Educational/Literacy Impact

Library program elements were significantly related to English Language Arts scores

At the elementary level, all other library program elements—hours open, collection size, budget, and total technology—were significantly, though weakly, related to English Language Arts CST scores in all bivariate and partial correlations.

Strong relationship between English Language Arts scores and library services

At the high school level… [t]he relationship between English Language Arts CST scores and library services was very similar in strength to that of U.S. History CST scores… The strongest bivariate correlations included total services… providing teachers with information about new resources and informally instructed students in the use of resources…

Significant positive correlations between English Language Arts CST scores and library staff services

At the fourth grade level, there were significant positive correlations between English Language Arts CST [California Standards Test] scores and fourteen library staff services. The two strongest associations were with informal instructing students in the use of resources and communication proactively with principal... At the eighth grade level, there were also fourteen services that were significantly related to English Language Arts CST scores, with the three strongest being communicating proactively with principal, offering a program of curriculum-integrated information literacy instruction, and total services…

Those elementary schools with higher test scores averaged 22 percent of librarian hours spent delivering instruction

Comparison of means analysis found that, among elementary schools, those with higher test scores averaged 22 percent of librarian hours spent delivering library/IL instruction, compared with only 13 percent of low-achievement schools.

Elementary schools with full-time librarians had higher test score

At the elementary level, four out of five schools (over 80 percent) with full-time librarians had more students who earned proficient or above proficient test scores on the CAT5 [California Achievement Test/ 5th Ed.] tests for reading, language arts, and mathematics. At the secondary level, this trend is even more pronounced and more statistically significant. Nine out of ten schools (over 90 percent) with full-time librarians had more students who earned proficient or above proficient test scores.

Librarians take time to get to know their at-risk students

While working in collaborative partnerships with teachers, librarians may also take time to get to know their at-risk students by applying specific strategies that meet individual student needs. These strategies include:Developing library collections that include universally designed resources on a variety of levels and in a variety of formats to meet the unique needs and learning styles of at-risk learners (examples include bilingual titles, graphic novels, and interactive books)Developing library collections that include culturally relevant curriculum materials based on students’ backgrounds, languages, experiences, and interestsProviding opportunities for students to become engaged and feel successful in their reading (examples include book clubs, reader’s theater, poetry slams, and Teen Read Week)Educating themselves about at-risk students and providing information literacy instruction and library services that can be customized to their learning needsMaking the library a welcoming and supportive place for students to come before, during, and after school by including comfortable reading areas, posters, and creative signageInvolving the community by encouraging active participation from parents and community leaders through programming and/or tutoring services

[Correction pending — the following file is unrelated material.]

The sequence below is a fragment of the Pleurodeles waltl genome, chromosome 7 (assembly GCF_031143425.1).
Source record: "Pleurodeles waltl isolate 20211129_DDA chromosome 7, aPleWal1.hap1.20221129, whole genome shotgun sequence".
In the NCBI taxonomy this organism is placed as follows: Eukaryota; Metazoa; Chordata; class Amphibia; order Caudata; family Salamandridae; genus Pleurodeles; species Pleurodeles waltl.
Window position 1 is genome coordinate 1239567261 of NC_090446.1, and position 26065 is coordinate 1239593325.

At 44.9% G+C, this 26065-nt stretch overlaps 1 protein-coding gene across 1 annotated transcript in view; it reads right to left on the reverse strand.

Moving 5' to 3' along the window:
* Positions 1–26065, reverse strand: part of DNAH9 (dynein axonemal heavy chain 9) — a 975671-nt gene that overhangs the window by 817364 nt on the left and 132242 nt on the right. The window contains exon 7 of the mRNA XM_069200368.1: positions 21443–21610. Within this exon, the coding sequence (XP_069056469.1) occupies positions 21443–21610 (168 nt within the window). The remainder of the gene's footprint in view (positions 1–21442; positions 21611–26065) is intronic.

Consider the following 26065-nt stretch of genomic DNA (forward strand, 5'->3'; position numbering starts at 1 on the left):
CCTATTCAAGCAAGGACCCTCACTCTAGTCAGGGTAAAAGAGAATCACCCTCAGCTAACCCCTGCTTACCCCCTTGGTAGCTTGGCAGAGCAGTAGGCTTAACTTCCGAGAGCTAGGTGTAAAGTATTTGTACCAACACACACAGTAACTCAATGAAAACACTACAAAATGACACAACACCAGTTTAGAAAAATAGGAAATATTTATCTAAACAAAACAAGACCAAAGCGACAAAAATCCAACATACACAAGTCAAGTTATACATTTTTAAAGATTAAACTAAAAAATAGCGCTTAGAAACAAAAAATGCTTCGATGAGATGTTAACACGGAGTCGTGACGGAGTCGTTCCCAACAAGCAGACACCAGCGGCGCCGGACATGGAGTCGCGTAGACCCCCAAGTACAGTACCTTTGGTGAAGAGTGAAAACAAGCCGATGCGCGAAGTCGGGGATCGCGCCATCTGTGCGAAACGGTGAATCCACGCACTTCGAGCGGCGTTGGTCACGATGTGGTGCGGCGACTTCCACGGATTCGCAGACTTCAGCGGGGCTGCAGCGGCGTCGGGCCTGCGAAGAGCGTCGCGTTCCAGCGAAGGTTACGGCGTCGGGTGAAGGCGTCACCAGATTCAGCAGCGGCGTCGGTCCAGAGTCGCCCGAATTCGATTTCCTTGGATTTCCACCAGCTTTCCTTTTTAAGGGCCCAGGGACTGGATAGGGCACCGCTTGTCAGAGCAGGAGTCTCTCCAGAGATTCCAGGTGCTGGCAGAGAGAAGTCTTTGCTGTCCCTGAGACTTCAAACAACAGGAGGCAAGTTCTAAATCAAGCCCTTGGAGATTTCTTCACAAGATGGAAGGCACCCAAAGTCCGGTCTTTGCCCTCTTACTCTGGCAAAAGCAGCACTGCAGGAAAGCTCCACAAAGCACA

School librarians collaborate with the educational team

Using their knowledge of the overall curriculum, technological expertise, and the ability to locate resources, school librarians are in a unique position to collaborate with the educational team to teach and evaluate at-risk students… Furthermore, caring and compassionate librarians can make school libraries places where at-risk students’ differences are acknowledged and respected.

Libraries can meet the needs of at-risk students

With the increasingly diverse educational needs of all students, it takes a team of professional to ensure student success. School librarians can be integral members of these professional teams. Through collaborative activities, libraries can meet the needs of at-risk students by working to implement strategies designed to help them experience academic success and prevent them from dropping out of school.

School librarians offer information literacy and technology instruction

School librarians offer information literacy and technology instruction that is crucial for 21st century learners, particularly marginalized at-risk learners who may not have access to resources and computers in their homes. Furthermore, school libraries can provide students equal access to print and digital resources to help close the gap between privileged and at-risk students (Martin, 2008).

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